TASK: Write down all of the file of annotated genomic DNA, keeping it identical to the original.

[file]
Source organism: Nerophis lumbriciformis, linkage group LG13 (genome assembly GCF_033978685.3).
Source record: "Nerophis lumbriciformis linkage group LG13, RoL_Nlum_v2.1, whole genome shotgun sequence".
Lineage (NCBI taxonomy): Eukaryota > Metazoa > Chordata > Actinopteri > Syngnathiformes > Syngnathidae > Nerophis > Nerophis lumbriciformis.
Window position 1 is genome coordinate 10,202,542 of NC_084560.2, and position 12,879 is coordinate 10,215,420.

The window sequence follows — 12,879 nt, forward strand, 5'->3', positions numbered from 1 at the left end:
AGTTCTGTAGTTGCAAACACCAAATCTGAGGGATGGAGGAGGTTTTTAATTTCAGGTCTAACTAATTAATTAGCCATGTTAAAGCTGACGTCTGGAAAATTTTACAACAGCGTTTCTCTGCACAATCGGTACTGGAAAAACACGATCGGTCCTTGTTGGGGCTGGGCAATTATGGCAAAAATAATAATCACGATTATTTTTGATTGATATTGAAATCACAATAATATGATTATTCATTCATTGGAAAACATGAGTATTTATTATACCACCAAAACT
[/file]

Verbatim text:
Source organism: Nerophis lumbriciformis, linkage group LG13 (genome assembly GCF_033978685.3).
Source record: "Nerophis lumbriciformis linkage group LG13, RoL_Nlum_v2.1, whole genome shotgun sequence".
Lineage (NCBI taxonomy): Eukaryota > Metazoa > Chordata > Actinopteri > Syngnathiformes > Syngnathidae > Nerophis > Nerophis lumbriciformis.
Window position 1 is genome coordinate 10,202,542 of NC_084560.2, and position 12,879 is coordinate 10,215,420.

The window sequence follows — 12,879 nt, forward strand, 5'->3', positions numbered from 1 at the left end:
AGTTCTGTAGTTGCAAACACCAAATCTGAGGGATGGAGGAGGTTTTTAATTTCAGGTCTAACTAATTAATTAGCCATGTTAAAGCTGACGTCTGGAAAATTTTACAACAGCGTTTCTCTGCACAATCGGTACTGGAAAAACACGATCGGTCCTTGTTGGGGCTGGGCAATTATGGCAAAAATAATAATCACGATTATTTTTGATTGATATTGAAATCACAATAATATGATTATTCATTCATTGGAAAACATGAGTATTTATTATACCACCAAAACT